Thanks to the couple of people who sent me some of the 1960s Black Ace recordings. These were recorded by Arhoolie in 1960 during the start of the blues/folk revival and this song in particular shows that Black Ace was still incredible slide guitar player some 40 years after he first recorded. It’s a shame he wasn’t able to support himself recording during those in-between years – or even record more during his first and last sessions he was certainly capable of recording wonderful music.
Black Ace – Bad Times Stomp (1960)
There were a few requests in my inbox this morning for more Josie Miles, so I picked A To Z Blues, which she introduces but the song is taken over by Billy Higgins who doesn’t do her any favors by singing lead on this song. A to Z Blues is an interesting song because it might be the most violent of all the murder blues songs. It’s so gory in fact it’s almost comical and later versions of the song seem to follow that idea as they become more sing-songy rather than mean and forceful way Higgins sings the song. These are all the versions of the song that I have, are there any more? Josie Miles – A To Z Blues (1924) Blind Willie McTell – A To Z Blues (1949)
As requested, Jack Owens was one of the last links to pre-war blues music this country had left when he passed in 1997. A bother-in-law for a time to Skip James, his music came from the same place, it was darkly meditative, though Owens wasn’t as skilled as James. This track features Bud Spires on harmonica and was recorded by Alan Lomax in the mid 60s.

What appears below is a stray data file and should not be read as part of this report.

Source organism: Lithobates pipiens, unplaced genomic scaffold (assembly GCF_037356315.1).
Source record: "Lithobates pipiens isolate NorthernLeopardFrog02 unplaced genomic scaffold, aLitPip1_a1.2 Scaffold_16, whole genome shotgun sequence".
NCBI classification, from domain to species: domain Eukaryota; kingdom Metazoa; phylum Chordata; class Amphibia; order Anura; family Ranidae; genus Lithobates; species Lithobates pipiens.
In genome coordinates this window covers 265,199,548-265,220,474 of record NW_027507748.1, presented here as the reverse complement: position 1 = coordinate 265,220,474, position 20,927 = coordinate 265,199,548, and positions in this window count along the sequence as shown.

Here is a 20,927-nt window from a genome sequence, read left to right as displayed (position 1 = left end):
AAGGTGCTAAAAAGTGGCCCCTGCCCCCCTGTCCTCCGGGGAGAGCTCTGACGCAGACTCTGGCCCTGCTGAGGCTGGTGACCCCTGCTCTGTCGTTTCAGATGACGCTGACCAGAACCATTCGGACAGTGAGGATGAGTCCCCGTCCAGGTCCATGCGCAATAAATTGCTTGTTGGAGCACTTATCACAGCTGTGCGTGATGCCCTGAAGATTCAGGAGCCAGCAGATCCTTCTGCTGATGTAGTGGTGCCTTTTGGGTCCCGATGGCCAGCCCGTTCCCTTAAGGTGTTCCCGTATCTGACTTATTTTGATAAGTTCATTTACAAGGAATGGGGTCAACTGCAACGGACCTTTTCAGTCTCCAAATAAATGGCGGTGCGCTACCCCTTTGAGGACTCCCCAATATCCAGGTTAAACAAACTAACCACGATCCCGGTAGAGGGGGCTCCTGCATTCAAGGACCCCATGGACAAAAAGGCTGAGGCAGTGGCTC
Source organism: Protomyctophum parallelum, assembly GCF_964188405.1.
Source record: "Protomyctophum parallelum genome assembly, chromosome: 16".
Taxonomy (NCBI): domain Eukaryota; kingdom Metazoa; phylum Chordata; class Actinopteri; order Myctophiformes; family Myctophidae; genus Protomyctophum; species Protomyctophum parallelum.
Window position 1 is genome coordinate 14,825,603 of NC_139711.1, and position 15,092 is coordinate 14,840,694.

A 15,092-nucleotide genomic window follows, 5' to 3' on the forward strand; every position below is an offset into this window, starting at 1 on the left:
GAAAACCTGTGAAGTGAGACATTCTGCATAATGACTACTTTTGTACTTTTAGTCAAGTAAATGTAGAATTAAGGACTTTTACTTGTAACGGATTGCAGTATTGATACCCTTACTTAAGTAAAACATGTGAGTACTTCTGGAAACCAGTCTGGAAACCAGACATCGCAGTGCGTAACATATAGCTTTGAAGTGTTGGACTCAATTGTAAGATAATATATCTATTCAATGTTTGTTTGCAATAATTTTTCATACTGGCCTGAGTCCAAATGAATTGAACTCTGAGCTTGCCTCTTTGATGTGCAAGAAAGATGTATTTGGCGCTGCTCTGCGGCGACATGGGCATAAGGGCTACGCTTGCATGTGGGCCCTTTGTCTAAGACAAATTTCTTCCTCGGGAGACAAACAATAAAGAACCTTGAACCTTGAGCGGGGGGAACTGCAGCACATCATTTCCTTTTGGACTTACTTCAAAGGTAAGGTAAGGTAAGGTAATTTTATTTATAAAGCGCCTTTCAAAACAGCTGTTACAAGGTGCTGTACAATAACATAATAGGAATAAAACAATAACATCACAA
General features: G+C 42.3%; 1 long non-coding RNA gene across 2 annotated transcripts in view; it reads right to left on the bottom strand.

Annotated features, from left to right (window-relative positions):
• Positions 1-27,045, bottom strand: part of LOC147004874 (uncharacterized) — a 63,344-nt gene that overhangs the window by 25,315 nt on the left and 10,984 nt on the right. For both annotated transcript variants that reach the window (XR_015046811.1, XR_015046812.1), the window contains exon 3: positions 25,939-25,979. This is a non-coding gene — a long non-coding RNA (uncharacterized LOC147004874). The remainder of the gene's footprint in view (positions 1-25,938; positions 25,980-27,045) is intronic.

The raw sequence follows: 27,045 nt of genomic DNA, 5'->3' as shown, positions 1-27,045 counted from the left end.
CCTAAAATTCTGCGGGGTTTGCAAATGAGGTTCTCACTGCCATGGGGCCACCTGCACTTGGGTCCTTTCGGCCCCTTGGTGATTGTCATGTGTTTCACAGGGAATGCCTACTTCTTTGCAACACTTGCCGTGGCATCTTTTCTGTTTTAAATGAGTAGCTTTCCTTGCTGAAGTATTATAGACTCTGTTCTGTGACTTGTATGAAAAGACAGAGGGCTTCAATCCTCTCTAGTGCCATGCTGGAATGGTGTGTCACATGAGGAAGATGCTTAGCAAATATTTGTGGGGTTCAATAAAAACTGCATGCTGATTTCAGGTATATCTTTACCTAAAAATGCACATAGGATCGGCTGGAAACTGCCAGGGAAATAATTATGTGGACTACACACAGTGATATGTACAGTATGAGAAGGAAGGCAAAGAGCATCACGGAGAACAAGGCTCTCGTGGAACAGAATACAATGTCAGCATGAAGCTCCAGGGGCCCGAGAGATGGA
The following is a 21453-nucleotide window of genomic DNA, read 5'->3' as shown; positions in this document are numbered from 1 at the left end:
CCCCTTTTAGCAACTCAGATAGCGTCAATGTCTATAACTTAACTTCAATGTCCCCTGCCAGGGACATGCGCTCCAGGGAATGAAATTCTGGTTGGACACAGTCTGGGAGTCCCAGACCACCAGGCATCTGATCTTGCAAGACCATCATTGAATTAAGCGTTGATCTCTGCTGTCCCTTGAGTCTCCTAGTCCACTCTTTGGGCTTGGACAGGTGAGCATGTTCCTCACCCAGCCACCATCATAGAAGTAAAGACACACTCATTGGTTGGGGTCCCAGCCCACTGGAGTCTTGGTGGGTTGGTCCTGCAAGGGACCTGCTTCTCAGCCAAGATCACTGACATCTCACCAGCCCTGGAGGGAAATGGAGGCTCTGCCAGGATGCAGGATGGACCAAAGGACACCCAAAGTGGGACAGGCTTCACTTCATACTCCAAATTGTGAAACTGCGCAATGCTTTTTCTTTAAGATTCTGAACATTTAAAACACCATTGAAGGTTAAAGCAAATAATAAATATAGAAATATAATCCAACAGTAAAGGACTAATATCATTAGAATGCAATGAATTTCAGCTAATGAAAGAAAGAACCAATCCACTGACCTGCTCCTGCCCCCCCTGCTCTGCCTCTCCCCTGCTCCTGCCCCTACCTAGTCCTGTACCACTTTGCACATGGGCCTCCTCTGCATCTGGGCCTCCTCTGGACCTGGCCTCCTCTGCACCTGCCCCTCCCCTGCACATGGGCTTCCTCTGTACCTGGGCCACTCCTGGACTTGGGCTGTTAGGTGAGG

Rob Hutton of Long Sought Home(which unfortunately has closed down, though he is preparing his next venture) has a great piece about Owens here.
It’s taking me forever to ready this mix, but it’s finally done. I’ve picked my twenty five favorite blues songs of all time, most of them are pre-war though a few slip into the post war era. The most notable post-war recording is Son House’s Death Letter Blues recorded in 1965 which made the list over his 1941/1942 recordings with Lomax (a record I often call my favorite blues recording of all time) because it was this recording that got me into the blues more so than anything else. It’s so hard to limit your favorite records of all time to twenty five, so a few artists dear to my heart were left off: Rev. Gary Davis, Ida Cox, Elizabeth Cotten, The Gee’s Bend Singers, Blind Willie McTell, Tommy Johnson, Walter Davis, Blind John Davis all missed the cut and I’m sorry, but there’s gotta be room for another twenty five.
The mix is available for download here for donors. To donate click here. My Favorite Twenty Five Tracklist (not in order or rank):
Rev. Isaiah Shelton – The Liar
Son House – Death Letter
Blind Boy Fuler – Why Don’t My Baby Write To Me?
Blind Blake – Dry Bone Shuffle
im Clark – Fat Fanny Stomp
Ruth Ladson – What Do You Bet?
Bertha “Chippie” Hill – PrattCity Blues
Doctor Clayton – False Love Blues
Louise Johnson – All Night Long
Lucille Bogan – They Ain’t Walking No More
Sara Martin – Death Sting Me Blues